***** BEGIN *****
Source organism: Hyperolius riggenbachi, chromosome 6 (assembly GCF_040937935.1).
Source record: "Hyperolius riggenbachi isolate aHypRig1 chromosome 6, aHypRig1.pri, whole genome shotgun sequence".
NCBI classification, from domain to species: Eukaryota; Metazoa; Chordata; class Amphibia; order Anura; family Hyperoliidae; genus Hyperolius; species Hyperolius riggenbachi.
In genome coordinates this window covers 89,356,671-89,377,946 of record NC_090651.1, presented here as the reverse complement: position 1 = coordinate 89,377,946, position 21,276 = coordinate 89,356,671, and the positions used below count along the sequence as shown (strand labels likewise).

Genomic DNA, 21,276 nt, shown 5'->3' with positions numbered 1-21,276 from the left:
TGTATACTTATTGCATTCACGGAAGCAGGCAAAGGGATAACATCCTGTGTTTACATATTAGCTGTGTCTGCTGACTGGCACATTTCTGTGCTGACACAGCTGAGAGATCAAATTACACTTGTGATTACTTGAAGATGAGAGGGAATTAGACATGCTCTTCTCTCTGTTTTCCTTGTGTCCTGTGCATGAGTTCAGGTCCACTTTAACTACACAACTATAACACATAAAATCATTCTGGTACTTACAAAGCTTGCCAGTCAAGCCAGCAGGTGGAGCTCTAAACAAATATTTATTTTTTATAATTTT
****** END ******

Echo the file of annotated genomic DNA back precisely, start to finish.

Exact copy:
Source organism: Hyperolius riggenbachi, chromosome 6 (assembly GCF_040937935.1).
Source record: "Hyperolius riggenbachi isolate aHypRig1 chromosome 6, aHypRig1.pri, whole genome shotgun sequence".
NCBI classification, from domain to species: Eukaryota; Metazoa; Chordata; class Amphibia; order Anura; family Hyperoliidae; genus Hyperolius; species Hyperolius riggenbachi.
In genome coordinates this window covers 89,356,671-89,377,946 of record NC_090651.1, presented here as the reverse complement: position 1 = coordinate 89,377,946, position 21,276 = coordinate 89,356,671, and the positions used below count along the sequence as shown (strand labels likewise).

Genomic DNA, 21,276 nt, shown 5'->3' with positions numbered 1-21,276 from the left:
TGTATACTTATTGCATTCACGGAAGCAGGCAAAGGGATAACATCCTGTGTTTACATATTAGCTGTGTCTGCTGACTGGCACATTTCTGTGCTGACACAGCTGAGAGATCAAATTACACTTGTGATTACTTGAAGATGAGAGGGAATTAGACATGCTCTTCTCTCTGTTTTCCTTGTGTCCTGTGCATGAGTTCAGGTCCACTTTAACTACACAACTATAACACATAAAATCATTCTGGTACTTACAAAGCTTGCCAGTCAAGCCAGCAGGTGGAGCTCTAAACAAATATTTATTTTTTATAATTTT